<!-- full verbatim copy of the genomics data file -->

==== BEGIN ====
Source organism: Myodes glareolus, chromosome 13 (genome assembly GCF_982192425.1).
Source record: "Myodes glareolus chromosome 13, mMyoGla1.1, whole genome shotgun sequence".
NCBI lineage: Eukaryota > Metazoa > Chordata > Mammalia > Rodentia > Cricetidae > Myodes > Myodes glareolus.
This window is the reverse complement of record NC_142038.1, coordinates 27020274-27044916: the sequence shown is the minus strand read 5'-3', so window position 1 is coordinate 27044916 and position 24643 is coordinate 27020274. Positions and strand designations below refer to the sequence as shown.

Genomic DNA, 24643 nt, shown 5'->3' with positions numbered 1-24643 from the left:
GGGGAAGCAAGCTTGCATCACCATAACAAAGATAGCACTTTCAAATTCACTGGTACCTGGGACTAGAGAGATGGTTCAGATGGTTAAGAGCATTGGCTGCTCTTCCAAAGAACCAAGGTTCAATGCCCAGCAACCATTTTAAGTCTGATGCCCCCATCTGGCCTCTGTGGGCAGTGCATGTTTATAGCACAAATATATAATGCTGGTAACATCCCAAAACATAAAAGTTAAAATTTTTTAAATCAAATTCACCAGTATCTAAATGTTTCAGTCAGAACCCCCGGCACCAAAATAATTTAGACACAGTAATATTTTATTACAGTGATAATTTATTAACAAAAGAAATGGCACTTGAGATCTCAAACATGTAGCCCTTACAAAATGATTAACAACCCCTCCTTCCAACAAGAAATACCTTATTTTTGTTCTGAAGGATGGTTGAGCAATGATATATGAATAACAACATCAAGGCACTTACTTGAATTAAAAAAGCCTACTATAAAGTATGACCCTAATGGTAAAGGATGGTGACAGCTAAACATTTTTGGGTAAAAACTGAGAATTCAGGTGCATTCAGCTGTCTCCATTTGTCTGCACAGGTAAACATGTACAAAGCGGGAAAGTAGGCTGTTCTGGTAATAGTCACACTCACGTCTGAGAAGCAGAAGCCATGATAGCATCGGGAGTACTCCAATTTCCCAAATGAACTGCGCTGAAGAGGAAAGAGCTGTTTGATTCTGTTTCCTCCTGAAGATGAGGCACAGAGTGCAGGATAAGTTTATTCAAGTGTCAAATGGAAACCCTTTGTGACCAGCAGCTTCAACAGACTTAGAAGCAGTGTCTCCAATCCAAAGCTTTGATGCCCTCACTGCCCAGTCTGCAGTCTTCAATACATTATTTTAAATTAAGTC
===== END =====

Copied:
Source organism: Myodes glareolus, chromosome 13 (genome assembly GCF_982192425.1).
Source record: "Myodes glareolus chromosome 13, mMyoGla1.1, whole genome shotgun sequence".
NCBI lineage: Eukaryota > Metazoa > Chordata > Mammalia > Rodentia > Cricetidae > Myodes > Myodes glareolus.
This window is the reverse complement of record NC_142038.1, coordinates 27020274-27044916: the sequence shown is the minus strand read 5'-3', so window position 1 is coordinate 27044916 and position 24643 is coordinate 27020274. Positions and strand designations below refer to the sequence as shown.

Genomic DNA, 24643 nt, shown 5'->3' with positions numbered 1-24643 from the left:
GGGGAAGCAAGCTTGCATCACCATAACAAAGATAGCACTTTCAAATTCACTGGTACCTGGGACTAGAGAGATGGTTCAGATGGTTAAGAGCATTGGCTGCTCTTCCAAAGAACCAAGGTTCAATGCCCAGCAACCATTTTAAGTCTGATGCCCCCATCTGGCCTCTGTGGGCAGTGCATGTTTATAGCACAAATATATAATGCTGGTAACATCCCAAAACATAAAAGTTAAAATTTTTTAAATCAAATTCACCAGTATCTAAATGTTTCAGTCAGAACCCCCGGCACCAAAATAATTTAGACACAGTAATATTTTATTACAGTGATAATTTATTAACAAAAGAAATGGCACTTGAGATCTCAAACATGTAGCCCTTACAAAATGATTAACAACCCCTCCTTCCAACAAGAAATACCTTATTTTTGTTCTGAAGGATGGTTGAGCAATGATATATGAATAACAACATCAAGGCACTTACTTGAATTAAAAAAGCCTACTATAAAGTATGACCCTAATGGTAAAGGATGGTGACAGCTAAACATTTTTGGGTAAAAACTGAGAATTCAGGTGCATTCAGCTGTCTCCATTTGTCTGCACAGGTAAACATGTACAAAGCGGGAAAGTAGGCTGTTCTGGTAATAGTCACACTCACGTCTGAGAAGCAGAAGCCATGATAGCATCGGGAGTACTCCAATTTCCCAAATGAACTGCGCTGAAGAGGAAAGAGCTGTTTGATTCTGTTTCCTCCTGAAGATGAGGCACAGAGTGCAGGATAAGTTTATTCAAGTGTCAAATGGAAACCCTTTGTGACCAGCAGCTTCAACAGACTTAGAAGCAGTGTCTCCAATCCAAAGCTTTGATGCCCTCACTGCCCAGTCTGCAGTCTTCAATACATTATTTTAAATTAAGTC